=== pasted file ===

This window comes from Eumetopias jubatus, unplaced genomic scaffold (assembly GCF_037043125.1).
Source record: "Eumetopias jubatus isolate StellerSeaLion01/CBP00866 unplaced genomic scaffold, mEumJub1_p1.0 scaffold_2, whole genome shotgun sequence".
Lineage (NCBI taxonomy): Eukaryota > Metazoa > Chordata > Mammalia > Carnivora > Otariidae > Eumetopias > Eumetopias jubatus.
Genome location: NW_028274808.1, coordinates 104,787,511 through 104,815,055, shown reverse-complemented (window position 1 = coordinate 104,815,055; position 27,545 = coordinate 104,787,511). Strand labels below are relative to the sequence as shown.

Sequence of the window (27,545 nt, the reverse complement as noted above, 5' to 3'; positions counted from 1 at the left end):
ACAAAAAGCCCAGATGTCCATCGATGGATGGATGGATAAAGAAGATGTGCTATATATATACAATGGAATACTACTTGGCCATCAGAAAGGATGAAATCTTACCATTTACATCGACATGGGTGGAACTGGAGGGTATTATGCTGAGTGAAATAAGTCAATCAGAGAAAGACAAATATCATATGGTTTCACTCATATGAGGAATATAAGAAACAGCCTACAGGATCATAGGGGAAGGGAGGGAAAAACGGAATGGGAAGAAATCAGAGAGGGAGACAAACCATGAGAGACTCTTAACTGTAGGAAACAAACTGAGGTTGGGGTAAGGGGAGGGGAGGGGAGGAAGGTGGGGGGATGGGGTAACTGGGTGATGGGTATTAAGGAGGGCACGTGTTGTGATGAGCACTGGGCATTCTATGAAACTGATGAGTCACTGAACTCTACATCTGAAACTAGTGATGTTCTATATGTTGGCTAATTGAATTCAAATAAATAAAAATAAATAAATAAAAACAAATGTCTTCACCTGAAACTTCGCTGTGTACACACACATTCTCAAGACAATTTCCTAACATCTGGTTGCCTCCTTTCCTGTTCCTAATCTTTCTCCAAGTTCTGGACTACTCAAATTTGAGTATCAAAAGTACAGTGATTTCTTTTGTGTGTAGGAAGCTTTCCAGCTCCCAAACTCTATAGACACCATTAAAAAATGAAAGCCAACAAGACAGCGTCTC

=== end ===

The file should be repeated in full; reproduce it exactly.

This window comes from Eumetopias jubatus, unplaced genomic scaffold (assembly GCF_037043125.1).
Source record: "Eumetopias jubatus isolate StellerSeaLion01/CBP00866 unplaced genomic scaffold, mEumJub1_p1.0 scaffold_2, whole genome shotgun sequence".
Lineage (NCBI taxonomy): Eukaryota > Metazoa > Chordata > Mammalia > Carnivora > Otariidae > Eumetopias > Eumetopias jubatus.
Genome location: NW_028274808.1, coordinates 104,787,511 through 104,815,055, shown reverse-complemented (window position 1 = coordinate 104,815,055; position 27,545 = coordinate 104,787,511). Strand labels below are relative to the sequence as shown.

Sequence of the window (27,545 nt, the reverse complement as noted above, 5' to 3'; positions counted from 1 at the left end):
ACAAAAAGCCCAGATGTCCATCGATGGATGGATGGATAAAGAAGATGTGCTATATATATACAATGGAATACTACTTGGCCATCAGAAAGGATGAAATCTTACCATTTACATCGACATGGGTGGAACTGGAGGGTATTATGCTGAGTGAAATAAGTCAATCAGAGAAAGACAAATATCATATGGTTTCACTCATATGAGGAATATAAGAAACAGCCTACAGGATCATAGGGGAAGGGAGGGAAAAACGGAATGGGAAGAAATCAGAGAGGGAGACAAACCATGAGAGACTCTTAACTGTAGGAAACAAACTGAGGTTGGGGTAAGGGGAGGGGAGGGGAGGAAGGTGGGGGGATGGGGTAACTGGGTGATGGGTATTAAGGAGGGCACGTGTTGTGATGAGCACTGGGCATTCTATGAAACTGATGAGTCACTGAACTCTACATCTGAAACTAGTGATGTTCTATATGTTGGCTAATTGAATTCAAATAAATAAAAATAAATAAATAAAAACAAATGTCTTCACCTGAAACTTCGCTGTGTACACACACATTCTCAAGACAATTTCCTAACATCTGGTTGCCTCCTTTCCTGTTCCTAATCTTTCTCCAAGTTCTGGACTACTCAAATTTGAGTATCAAAAGTACAGTGATTTCTTTTGTGTGTAGGAAGCTTTCCAGCTCCCAAACTCTATAGACACCATTAAAAAATGAAAGCCAACAAGACAGCGTCTC